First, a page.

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There’s nothing more chic and sophisticated than wearing a nude nail that perfectly complements one’s complexion—which is why the trend has persisted in fashion, entertainment and beauty. And now, more than ever, there are a plethora of nude nail hues to choose from—ranging from every shade of dark to light and cool to warm—to ensure a perfect match for clients of all skin colors. “A clean, timeless nail will always be on trend,” says Cuccio Colour managing director Rachel Schafer. “A nude nail allows us to make a statement without color.”

Choosing a complementary neutral nail shade from the dozens a salon may have on hand can be intimidating for clients, but the right match can make all the difference in the final result. “Everyone has a unique complexion,” says NAILPRO Competitions director Jewell Cunningham, who has studied color analysis. “Nude tones are an extension of the hand, so choosing the wrong color can clash with and flatten the appearance of the skin, rather than enhance it.” Fortunately, there is a method to the madness, and helping clients choose the right color is not only excellent customer service, but it also establishes your position as a nail professional and trusted service provider.

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The goal of color-matching is to find the correct top and undertone in both the skin and nude color. The skin’s top tone is the color visible on the top of the hand. It reads pink, brown, orange, red or taupe, while the undertone of the skin is found under the wrist and shows tones of either blue, green or yellow. To begin the color-matching process, CND cofounder and style director Jan Arnold suggests identifying the top tone of the skin to determine the general shade for the client, and then narrowing it down using the undertone. “Match the undertone of the skin to the undertone of the polish,” she says. “To determine the undertone of a polish, paint a thin swatch on a white surface to designate either warm or cool pigments.” Determining undertones of the skin can be as simple as looking at a client’s wrist against swatches of gold and silver fabric to see what looks best. Another quick way to determine a client’s undertone is to look at the natural nail bed. “Typically the tones you see in a healthy nail bed will match your client’s overall coloration,” says Richael Corr, nail artist and CND education ambassador. “Make sure to use natural lighting, as artificial yellow light my taint tones. You can always step outside for a second if you need to double check it,” she says.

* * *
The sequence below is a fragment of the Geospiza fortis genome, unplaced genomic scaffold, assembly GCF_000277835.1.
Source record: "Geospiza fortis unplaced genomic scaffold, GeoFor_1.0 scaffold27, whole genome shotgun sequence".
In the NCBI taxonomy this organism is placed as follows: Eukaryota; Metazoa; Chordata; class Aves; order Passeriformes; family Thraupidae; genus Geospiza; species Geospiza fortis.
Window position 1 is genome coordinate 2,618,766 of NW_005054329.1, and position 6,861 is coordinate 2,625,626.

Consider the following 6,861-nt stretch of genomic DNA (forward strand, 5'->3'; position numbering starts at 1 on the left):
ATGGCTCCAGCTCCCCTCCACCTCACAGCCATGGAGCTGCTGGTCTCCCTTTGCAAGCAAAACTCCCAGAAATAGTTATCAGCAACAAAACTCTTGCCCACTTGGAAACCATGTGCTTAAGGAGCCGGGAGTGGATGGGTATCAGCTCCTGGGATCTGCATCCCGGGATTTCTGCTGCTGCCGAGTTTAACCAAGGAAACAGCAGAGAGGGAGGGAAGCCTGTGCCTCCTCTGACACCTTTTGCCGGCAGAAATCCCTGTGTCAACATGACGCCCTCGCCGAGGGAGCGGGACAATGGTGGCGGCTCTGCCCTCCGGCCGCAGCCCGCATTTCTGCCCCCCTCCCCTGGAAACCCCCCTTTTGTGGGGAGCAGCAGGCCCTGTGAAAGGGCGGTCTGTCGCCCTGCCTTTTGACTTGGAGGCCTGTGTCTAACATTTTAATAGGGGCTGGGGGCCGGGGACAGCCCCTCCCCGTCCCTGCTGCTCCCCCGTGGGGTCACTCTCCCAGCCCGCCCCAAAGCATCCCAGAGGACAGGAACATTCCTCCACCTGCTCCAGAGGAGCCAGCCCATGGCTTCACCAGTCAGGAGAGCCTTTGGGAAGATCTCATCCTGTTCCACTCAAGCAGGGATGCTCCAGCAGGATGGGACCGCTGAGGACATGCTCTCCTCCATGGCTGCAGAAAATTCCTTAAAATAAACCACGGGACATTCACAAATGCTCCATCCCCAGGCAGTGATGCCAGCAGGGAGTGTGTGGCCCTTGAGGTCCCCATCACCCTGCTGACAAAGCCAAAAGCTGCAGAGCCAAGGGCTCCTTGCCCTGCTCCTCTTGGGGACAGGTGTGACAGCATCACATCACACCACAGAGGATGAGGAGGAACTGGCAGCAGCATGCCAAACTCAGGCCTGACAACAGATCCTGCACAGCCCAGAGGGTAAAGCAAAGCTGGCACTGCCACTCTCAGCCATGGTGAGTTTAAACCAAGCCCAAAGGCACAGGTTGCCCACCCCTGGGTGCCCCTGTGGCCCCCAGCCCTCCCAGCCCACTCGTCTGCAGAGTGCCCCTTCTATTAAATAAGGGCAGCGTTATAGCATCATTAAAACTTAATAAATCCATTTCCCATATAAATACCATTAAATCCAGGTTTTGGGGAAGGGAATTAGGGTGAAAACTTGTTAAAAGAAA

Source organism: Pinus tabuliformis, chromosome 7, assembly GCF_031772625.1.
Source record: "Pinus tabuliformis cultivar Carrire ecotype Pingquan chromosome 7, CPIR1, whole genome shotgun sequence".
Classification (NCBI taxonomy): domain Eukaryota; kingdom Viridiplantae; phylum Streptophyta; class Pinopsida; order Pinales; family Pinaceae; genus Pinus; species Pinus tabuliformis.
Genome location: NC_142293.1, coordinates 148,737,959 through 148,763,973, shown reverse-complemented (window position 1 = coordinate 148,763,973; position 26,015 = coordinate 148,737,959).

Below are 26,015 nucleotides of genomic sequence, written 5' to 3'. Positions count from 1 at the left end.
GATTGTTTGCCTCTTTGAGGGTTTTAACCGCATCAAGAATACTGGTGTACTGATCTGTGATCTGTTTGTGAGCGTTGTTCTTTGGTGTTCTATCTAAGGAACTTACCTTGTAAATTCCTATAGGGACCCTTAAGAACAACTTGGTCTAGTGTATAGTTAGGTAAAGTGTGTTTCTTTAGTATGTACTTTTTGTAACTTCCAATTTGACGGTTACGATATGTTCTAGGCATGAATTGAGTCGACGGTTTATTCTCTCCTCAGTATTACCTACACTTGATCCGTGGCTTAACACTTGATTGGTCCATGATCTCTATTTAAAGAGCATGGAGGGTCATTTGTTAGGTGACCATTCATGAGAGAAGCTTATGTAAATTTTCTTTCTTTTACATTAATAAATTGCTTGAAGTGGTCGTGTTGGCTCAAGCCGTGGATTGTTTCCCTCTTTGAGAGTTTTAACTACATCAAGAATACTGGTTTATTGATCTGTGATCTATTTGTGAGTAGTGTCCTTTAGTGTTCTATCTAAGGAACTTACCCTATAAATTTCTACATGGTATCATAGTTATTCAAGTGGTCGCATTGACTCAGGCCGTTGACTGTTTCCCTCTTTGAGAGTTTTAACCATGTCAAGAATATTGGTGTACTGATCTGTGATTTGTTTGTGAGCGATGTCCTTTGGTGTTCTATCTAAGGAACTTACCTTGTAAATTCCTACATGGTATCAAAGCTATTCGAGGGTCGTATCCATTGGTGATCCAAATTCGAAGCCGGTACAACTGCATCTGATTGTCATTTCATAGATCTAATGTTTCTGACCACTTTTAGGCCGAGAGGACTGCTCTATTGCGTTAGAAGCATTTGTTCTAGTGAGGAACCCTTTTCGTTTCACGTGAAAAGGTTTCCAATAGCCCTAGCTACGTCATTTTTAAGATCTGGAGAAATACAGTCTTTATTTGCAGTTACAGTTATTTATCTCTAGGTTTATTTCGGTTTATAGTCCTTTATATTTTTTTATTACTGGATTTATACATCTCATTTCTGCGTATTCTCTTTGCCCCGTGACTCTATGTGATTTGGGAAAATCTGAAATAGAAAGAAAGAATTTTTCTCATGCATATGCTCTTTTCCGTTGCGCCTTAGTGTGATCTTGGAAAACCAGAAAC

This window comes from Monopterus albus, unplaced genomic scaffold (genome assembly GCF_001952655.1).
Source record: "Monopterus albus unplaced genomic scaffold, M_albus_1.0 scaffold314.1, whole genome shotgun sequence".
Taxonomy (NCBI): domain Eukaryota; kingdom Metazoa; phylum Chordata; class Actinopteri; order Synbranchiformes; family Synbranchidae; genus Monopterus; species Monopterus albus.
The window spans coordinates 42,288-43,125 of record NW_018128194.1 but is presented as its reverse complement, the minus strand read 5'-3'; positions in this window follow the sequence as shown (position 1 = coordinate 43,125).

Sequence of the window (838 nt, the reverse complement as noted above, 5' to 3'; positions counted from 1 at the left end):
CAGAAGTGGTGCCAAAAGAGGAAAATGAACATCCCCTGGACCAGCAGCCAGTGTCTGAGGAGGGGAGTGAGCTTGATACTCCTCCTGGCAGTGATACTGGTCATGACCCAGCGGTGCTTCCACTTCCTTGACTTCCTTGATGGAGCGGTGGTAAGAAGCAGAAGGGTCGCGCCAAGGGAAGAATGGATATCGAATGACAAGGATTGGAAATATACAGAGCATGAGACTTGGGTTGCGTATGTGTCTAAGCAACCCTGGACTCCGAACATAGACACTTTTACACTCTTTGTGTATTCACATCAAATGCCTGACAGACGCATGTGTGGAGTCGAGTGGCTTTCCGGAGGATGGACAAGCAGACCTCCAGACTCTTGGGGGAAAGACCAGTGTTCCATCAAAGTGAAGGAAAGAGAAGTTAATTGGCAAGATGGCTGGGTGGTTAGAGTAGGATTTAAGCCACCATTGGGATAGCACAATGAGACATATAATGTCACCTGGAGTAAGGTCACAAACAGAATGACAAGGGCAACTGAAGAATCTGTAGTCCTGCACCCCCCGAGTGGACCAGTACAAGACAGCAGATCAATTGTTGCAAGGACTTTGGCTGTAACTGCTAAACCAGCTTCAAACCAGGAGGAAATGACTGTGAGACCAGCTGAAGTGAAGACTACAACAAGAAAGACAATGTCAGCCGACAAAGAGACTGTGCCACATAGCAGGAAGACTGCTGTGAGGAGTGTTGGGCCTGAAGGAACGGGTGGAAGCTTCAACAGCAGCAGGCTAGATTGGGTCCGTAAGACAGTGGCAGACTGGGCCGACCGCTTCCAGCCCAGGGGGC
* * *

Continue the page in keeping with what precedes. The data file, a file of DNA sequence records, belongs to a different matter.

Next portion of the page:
Clients with blue veins and a bluish-gray cast have cool undertones, while those with green veins and a yellow cast have warm undertones. “If a client with caramel-colored skin and warm undertones chooses a color with cool undertones, it may look flat and gray against the skin,” says Arnold. “Warm (yellow, orange and red) undertones love warm shades. Cool (blue) undertones love cool shades.”

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It’s also important to remember that color can affect each person differently depending on other factors, including skin tone, body temperature, circulation and even emotional state, says Cunningham. “The average person doesn’t realize how reactive colors are to their emotional state or where they are in their lives,” she says. She recalls a story from school when she was practicing color analysis profiles: Cunningham and her classmates held a color swatch underneath a young woman’s chin and found it hard to pinpoint exactly how it reacted with her. “When we couldn’t make the colors work and felt a blockage,
we stopped and told her what we were searching for and the meaning behind the color,” recounts Cunningham. The young woman then broke down crying. As it turned out, she had been arguing with her husband and experiencing relationship issues. When color vibrations were difficult to match, Cunningham says, more often than not, it was because of an emotional blockage. As a nail tech, you may find that helping clients select a nude nail shade may also involve finding out where they are emotionally. “Personally, if I choose a nude nail over a bold color, it’s because of my mood,” says Schafer. “It’s a sign that I’m dealing with something complex at the moment, and it’s my way of keeping everything status quo. Nude nails allow you to be you with nothing to hide—no color to mask anything.”

–by Angelina Lewis

 

This story first appeared in the February issue of Nailpro magazine. To receive the magazine, click here to subscribe.

[Images: Brooks Ayola; Getty Images]

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